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Devil’s Claw and Ulcers

Many people are familiar with the terrific anti-inflammatory herb Devil’s Claw. This herb is predominantly used in cases of osteoarthritis and to reduce the inflammation and pain associated with injuries to the musculoskeletal system. Research has demonstrated that root extract of the herb inhibits inflammatory cytokine production through multiple pathways. One major concern for horse …

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Nutrient Requirements for Horses: Fortified Feeds and the need for Supplementation-Optim-Equine

Nutrient Requirements for Horses: Fortified Feeds and the need for Supplementation

The vast majority of racehorses, performance horses and breeding stock are fed fortified feeds or balancer rations, which are designed to meet the daily nutrient requirements of horses. These nutrient requirements were established by the National Research Council (NRC) and last updated in 2007. The NRC provides the known nutrient requirements for horses by weight, …

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Lignophagia: Why Do Some Horses Chew Wood?

Lignophagia (or chewing wood) is an all-too common behaviour observed in horses. Whilst it can be both practical and tempting to lather stable boards and fence posts with products to discourage this, it is wise to also consider and address the possible reason(s) for this undesirable chewing in the first place… From a dietary perspective, …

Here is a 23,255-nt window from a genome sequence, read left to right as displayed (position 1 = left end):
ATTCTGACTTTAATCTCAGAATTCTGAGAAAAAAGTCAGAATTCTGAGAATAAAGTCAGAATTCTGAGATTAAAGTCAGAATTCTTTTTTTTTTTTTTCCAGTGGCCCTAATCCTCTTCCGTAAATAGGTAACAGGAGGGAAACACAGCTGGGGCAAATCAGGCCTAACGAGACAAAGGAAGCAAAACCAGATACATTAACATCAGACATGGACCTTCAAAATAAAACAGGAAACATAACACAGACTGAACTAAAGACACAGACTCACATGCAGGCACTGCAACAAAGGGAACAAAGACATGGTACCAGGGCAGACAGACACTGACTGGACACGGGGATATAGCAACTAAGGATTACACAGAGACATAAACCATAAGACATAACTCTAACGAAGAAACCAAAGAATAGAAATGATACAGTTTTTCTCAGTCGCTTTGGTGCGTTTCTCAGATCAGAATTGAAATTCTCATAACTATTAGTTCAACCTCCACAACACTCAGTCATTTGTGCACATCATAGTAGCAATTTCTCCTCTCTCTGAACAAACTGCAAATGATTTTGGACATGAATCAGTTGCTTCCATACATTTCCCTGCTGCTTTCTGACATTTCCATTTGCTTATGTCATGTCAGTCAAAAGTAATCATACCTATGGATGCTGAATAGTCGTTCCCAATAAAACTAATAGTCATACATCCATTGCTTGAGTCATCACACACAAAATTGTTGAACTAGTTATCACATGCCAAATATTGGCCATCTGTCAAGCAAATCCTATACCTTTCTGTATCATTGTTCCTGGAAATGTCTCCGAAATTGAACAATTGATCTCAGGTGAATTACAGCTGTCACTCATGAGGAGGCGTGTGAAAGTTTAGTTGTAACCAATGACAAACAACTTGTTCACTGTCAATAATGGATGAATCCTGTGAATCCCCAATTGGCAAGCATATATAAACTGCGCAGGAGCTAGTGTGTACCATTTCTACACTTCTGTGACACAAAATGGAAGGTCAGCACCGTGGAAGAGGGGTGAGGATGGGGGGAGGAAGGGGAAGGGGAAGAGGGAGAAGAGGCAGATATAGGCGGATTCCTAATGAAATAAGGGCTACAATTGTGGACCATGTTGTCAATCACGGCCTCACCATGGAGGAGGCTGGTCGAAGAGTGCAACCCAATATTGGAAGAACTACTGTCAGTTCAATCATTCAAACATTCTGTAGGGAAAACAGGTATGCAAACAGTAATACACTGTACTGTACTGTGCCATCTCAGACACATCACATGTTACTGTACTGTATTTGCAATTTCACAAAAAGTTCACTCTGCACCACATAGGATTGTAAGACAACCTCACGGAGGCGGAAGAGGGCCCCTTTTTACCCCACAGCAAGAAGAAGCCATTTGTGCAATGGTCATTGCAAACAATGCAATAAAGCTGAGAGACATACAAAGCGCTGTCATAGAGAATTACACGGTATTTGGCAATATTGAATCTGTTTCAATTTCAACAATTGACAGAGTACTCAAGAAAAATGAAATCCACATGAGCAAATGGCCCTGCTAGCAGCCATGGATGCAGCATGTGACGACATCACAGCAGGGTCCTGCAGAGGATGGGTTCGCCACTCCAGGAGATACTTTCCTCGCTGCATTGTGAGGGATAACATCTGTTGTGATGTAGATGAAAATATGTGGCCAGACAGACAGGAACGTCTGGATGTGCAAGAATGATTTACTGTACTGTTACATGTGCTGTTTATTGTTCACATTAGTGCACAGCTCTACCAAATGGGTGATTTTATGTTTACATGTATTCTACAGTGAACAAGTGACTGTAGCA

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Foal Heat Scours and Diarrhoea

‘Foaling Heat Scours’ is one of the most common types of scours to affect foals. Yet the name is a bit of a misnomer, and often leads to confusion as to the actual cause of this form of diarrhoea. This yellowish, greenish, watery scour generally occurs in foals around 7-14 days of age, hence often …

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Vitamin K: The role of Gut Health and the Effect on Bone Health and Insulin Resistance

Vitamin K is a most important nutrient, which is derived from bacterial synthesis in the horse’s large intestine. For optimal levels of vitamin K to be produced, the horse must have sufficient fibre/roughage in the diet and a healthy microbial population and composition in their GIT. Keep in mind that many of the most frequently …

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What Supplements are best for building Topline?

Topline describes the muscle coverage over the top of the horse’s neck, back and hindquarters. The strength of topline muscles can influence soundness and athletic ability of the horse.Now let’s briefly think of human athletes looking to increase muscle mass, strength and definition. To do this effectively they must work and utilise the correct muscle …

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NSAIDs and Ulcer Medications Together? Think Again

Most horse people are aware that the use of non-steroidal anti-inflammatory (NSAID) drugs (phenylbutazone, flunixin, firocoxib, etc) compromise gastrointestinal (GI) health in the horse. This comes about through inhibiting several natural defence mechanisms of the GI tract, which help to protect and maintain the integrity of the lining of the GI tract. Whilst many think …